Our talented artists
Corazon de Mujer
The group’s members are indigenous women who suffered from the armed conflict in Guatemala during the 1980’s, but joined to form a weaving group in Chimaltenango, Guatemala in 1991. Approximately 20 members weave traditional textiles on the back strap and foot looms, generating income to support their families. They create our beautiful Corazon Striped, Vibrant Guatemala Series, and Corazon Casual Scarves and our cotton single-color shawls. Some of their members are widows and weaving is their only source of income, as they have never had the opportunity to study and are illiterate. As an organized group of women, they are able to solicit training and are learning new skills.
Voz de Tz’utujil
The Tz’utujil are Mayan people living in the town of San Juan, on Lake Atitlan. "Voz" means voice. There are 15 women members in their group. Many are raising children on their own. Some of them are widows because their husbands died during the war; others lost husbands to sickness; some of them have been abandoned by their husbands after they brought their children into the world- an all too common story here.
Their natural cotton scarves are tinted using natural dyes from the plants, herbs, flowers and trees that grow around Lake Atitlan.
Association of Mayan Women
The Association of Mayan Women is located in Solola, Guatemala, overlooking Lake Atitlan. Their specialty is Chenille scarves and handbags made from both cotton and bamboo. They use natural dyes to create their rich color spectrum.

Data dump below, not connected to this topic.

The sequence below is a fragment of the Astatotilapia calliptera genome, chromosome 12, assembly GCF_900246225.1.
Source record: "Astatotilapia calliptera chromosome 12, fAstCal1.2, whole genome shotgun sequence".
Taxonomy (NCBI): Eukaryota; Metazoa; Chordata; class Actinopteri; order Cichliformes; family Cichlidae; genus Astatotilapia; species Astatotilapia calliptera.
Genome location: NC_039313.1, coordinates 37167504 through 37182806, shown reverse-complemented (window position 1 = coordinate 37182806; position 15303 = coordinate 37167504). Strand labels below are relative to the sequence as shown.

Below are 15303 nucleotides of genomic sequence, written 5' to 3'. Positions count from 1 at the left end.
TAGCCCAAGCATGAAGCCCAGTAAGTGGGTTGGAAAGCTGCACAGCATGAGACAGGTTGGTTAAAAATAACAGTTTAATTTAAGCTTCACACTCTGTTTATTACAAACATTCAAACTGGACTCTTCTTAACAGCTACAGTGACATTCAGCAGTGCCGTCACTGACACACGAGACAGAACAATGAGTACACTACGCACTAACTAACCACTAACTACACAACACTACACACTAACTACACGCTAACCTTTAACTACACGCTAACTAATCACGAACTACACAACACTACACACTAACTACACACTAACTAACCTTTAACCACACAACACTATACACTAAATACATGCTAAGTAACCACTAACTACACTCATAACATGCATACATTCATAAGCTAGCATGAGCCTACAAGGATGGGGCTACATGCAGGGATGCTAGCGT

On the tiny island of Lagonav, Haiti, their families are struggling to survive as the fertile soil that once produced an abundance of food now washes into the sea with each rain. Children believe rocks grow since every year they see more and more and the adults explain, “The mountains are showing their bones.” The images on their silk scarves are created to reflect their everyday lives and stories from their childhood. Being able to produce income for their families, has given the women a strong and respected voice in their community.
The Elderly Bead Center
The bead-making workshop/store and elderly center are housed in the same building and are located in Santiago, the largest municipality on Lake Atitlan, Guatemala. Proceeds from the bead shop's jewelry sales are used to feed 65 impoverished elderly three meals a week. Many of the elderly are homeless. The majority of them are women, and many are also widows from Guatemala's civil war. The center also provides the elderly with an annual Christmas party and other social activities throughout the year. It is a place where the elderly can feel safe, eat a nourishing meal, and receive a little dignity and social time. The jewelry makers are women displaced from Panabaj, a town of 1,400 people that was washed away by a mudslide during Hurricane Stan.